Our World – American Beauty Berries

During our hike in southeast Oklahoma’s Beavers Bend State Park last week, we saw some beautiful purple colored berries. Consulting my iNaturlists App later on it looked like they were American Beauty Berries. They are native to the area and apparently everybody but me knew all about them.

Callicarpa americana

They are also known as the French Mulberry. Deer eat the leaves, birds eat the fruit. Humans can eat the berries which appear in late Summer or early Fall. A few my instagram and facebook followers report they have made jam and jelly with the berries. They reportedly have a slight medicinal taste. The Lady Bird Johnson Wildflower Center reports that Native Americans made tea out of the berries, foliage, and roots to treat various ailments. The Foraging Texas web site has other information about the plant and its berries including a recipe to make jelly out of them. (If you are going to do that, please do not pick your berries at a State Park or any other similar place.)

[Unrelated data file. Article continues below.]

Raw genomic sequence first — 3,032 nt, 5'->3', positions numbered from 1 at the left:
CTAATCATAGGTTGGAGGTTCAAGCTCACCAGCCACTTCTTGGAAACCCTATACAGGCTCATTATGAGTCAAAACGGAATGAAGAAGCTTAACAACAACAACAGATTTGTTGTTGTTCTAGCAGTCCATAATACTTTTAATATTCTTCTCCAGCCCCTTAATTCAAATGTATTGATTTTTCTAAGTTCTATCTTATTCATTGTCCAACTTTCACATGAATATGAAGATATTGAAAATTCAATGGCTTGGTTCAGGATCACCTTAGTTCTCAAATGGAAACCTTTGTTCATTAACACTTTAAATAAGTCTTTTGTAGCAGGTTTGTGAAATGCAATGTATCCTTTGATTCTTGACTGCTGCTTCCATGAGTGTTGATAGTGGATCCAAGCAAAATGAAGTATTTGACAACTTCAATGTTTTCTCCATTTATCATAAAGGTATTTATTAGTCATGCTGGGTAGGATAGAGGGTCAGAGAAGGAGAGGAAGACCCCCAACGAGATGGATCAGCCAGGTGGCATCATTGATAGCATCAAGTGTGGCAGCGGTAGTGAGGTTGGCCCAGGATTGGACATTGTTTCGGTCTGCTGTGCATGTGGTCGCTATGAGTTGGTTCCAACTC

I doubt that I will be eating any but I love the soft purple color. I think I have seen them on Tulsa’s Turkey Mountain Urban Wilderness. They stand out among the various shades of green.

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7 thoughts on “Our World – American Beauty Berries

  1. Sallie

    Beauty berries ..what a perfect name. I’d try eating one or two if someone I trusted told me they were edible. Here in Oregon, we have two berry bushes that grow wild like that and are barely edible …(safe but bitter)…the Oregon Grape and Salal berries. I made jam from both of those the first couple of years we lived in Oregon (years ago now) , along with the ubiquitous and invasive wild blackberries. I still pick a few blackberries now and then, but wouldn’t even know how to start on jam making again (or want to).

  2. Eileen


    They are pretty berries, I have always love finding them and their pretty color. Maybe the birds will enjoy eating the berries. Enjoy your day, have a great new week! PS, thanks for the comment on my blog.

  3. Angie

    Isn’t it wonderful to make a new discovery such as this? It is the kind of thing that warms my heart to no end!!! A beautiful fruit. (And thanks for reminding people not to pick them in state parks or other shared places!)

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